Al Seiff Award - Conferences Archive
ALVIN SEIFF MEMORIAL AWARD
presented annually at the International Planetary Probe Workshop
Purpose: To recognize and honor a scientist, engineer, technologist, or mission planner for an outstanding contribution to the understanding of the atmospheres of planets or moons utilizing high speed entry probes.
Background: The lecture will be named after Alvin Seiff as the Alvin Seiff Memorial Award to be presented annually at the International Planetary Probe Workshop.
Alvin Seiff's contributions to the fields of planetary exploration, planetary probe technology, and mentoring a generation of world class planetary scientists and technologists are legendary. His leadership using ballistic ranges and innovative engineering analysis played a key role in determining the aerodynamics and aerothermodynamics of the Apollo entry vehicle that was used several times to return astronauts from the Moon. Shortly after president Kennedy told the nation we were going to put a man on the Moon and bring him back safely within the decade, Al pulled together a group of young people from across the nation to contribute to this goal. Under his leadership at NASA Ames, the center made key contributions defining the aerodynamics and aerothermodynamics of the Apollo Earth return vehicle.
Later in his career, Al pursued his goal of inverting the entry physics "problem" into the "solution" of using the response of an entry probe to determine the structure and composition of an unknown planetary atmosphere. This powerful concept was proven with the Planetary Atmospheric Entry Test (PAET) project, which demonstrated that inversion of the entry physics problem could be done in the Earth's atmosphere.
Al Seiff was the principal investigator on experiments that utilized the approach he pioneered to determine the structure of the atmospheres of Mars, Venus and Jupiter. This was accomplished by the flights of the Viking, Pioneer-Venus, and Galileo entry probes. Al's work on planetary atmospheres is broadly published in both the scientific literature and textbooks. Al is broadly recognized for his contributions, both nationally and internationally. He won the NASA Medal for Exceptional Scientific Achievement three times and was awarded the honor of the Dryden Lectureship by the American Institute of Aeronautics and Astronautics for his work on planetary atmospheres.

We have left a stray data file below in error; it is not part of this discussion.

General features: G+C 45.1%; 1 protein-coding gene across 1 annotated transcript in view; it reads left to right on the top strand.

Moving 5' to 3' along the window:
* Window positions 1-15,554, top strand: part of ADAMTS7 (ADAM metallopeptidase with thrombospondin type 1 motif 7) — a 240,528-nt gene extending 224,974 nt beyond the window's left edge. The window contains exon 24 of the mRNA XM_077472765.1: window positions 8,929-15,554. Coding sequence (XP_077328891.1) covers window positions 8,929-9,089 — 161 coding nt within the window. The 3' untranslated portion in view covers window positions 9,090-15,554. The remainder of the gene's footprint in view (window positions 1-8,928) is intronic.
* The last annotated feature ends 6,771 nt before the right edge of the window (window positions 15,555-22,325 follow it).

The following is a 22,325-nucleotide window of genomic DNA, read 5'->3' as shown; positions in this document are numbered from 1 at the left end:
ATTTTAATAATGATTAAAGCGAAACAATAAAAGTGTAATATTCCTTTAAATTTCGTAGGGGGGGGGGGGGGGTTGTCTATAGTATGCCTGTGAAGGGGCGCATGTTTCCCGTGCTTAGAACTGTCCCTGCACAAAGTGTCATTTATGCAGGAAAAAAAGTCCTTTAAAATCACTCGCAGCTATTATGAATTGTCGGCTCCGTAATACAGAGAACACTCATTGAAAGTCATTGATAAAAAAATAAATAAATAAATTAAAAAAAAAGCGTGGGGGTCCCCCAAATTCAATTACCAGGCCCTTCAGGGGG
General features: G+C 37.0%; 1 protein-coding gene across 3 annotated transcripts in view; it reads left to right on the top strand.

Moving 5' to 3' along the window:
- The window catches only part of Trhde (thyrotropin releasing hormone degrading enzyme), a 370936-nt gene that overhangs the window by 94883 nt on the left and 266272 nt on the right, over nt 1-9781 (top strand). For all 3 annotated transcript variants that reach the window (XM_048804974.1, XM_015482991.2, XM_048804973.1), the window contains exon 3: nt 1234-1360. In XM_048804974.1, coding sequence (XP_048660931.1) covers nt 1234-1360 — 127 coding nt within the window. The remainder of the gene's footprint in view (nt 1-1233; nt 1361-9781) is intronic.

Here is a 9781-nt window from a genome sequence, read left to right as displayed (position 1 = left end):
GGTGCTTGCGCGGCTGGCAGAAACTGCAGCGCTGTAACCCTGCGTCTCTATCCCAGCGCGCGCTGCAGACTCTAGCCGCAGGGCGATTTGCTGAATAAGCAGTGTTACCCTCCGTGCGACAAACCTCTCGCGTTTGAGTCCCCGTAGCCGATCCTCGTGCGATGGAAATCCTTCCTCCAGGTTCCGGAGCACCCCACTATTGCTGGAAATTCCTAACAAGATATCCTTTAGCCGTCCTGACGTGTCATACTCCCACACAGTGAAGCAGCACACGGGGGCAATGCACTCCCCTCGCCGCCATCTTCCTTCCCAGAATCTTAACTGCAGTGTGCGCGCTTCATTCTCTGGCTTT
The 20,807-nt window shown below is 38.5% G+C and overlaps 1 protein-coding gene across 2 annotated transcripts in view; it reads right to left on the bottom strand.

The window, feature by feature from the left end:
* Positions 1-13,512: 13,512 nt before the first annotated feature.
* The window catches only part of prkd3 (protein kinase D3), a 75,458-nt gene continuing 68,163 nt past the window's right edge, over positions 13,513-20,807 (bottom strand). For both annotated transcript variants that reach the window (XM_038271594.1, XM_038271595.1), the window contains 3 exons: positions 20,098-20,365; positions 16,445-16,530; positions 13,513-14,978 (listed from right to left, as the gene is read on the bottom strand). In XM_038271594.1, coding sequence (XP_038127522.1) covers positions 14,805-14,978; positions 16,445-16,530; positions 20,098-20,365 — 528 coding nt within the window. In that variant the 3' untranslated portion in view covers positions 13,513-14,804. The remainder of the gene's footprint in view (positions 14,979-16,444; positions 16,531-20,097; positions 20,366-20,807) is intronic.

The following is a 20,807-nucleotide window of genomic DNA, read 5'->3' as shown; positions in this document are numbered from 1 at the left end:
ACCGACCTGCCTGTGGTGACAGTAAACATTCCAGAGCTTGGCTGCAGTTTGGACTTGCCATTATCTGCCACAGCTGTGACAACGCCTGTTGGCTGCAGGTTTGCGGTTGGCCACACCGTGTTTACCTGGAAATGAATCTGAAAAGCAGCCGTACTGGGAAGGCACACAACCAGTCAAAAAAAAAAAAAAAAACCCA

Perhaps as important as his contributions to NASA's goals in science and engineering was the product of his leadership: coaching and mentoring. Scores of young engineers and scientists who worked for and with Al later entered the ranks of world class researchers, leaders and managers for NASA and the Department of Defense, including a center director of Ames, organizational directors, division chiefs and branch chiefs.
Al embodied the best we can expect from a leader, and exemplified the saying "give more than you take from the circle of life." He truly "soared to the stars", literally touching three planets with his experiments. Al gave his best to the international planetary science community. Al passed away in 2000 but his inspiration lives on.
Rationale: The young researchers of today will stand on the shoulders of the giants from the past to discover great things in the future that one can only dream off today. An important element of the International Planetary Probe Workshops is to introduce, motivate and educate young people in the field of scientific studies of planetary atmospheres. It is only by placing today's research activities in the proper historical context, by recognizing, appreciating, and understanding the contributions of our predecessors, and by utilizing the experience and knowledge gained by past generations of explorers that a framework that dictates our path for future explorations can be defined. As solar system explorers we are bound by the achievements of our colleagues, and we are obligated to further this chain of scientific discovery to the next generation.
To celebrate Al Seiff's lifetime of dedication to the engineering, technology, and scientific studies of planetary atmospheres, to provide young researchers who never had the chance to know Al with the opportunity to learn how his work truly influences virtually every aspect of planetary exploration, this award and prize lecture will be named after Alvin Seiff.
Details of Award: The Alvin Seiff Memorial Award will be an annual award presented at the International Planetary Probe Workshop. The recipient will be recognized for his or her substantial contributions to the field of planetary entry and descent science and technology, and will be selected by vote of the International Steering Committee and previous Alvin Seiff Memorial Award winners.
The Alvin Seiff Memorial Award will comprise expenses to attend the International Planetary Probe Workshop, a plaque (or medal) and certificate, and a Prize Lecture to be given during the workshop (either at the banquet or during one of the workshop sessions.)
Prior to the winner giving his or her lecture, a member of the International Steering Committee will give a very short synopsis of Al's contributions to set the tone for the occasion.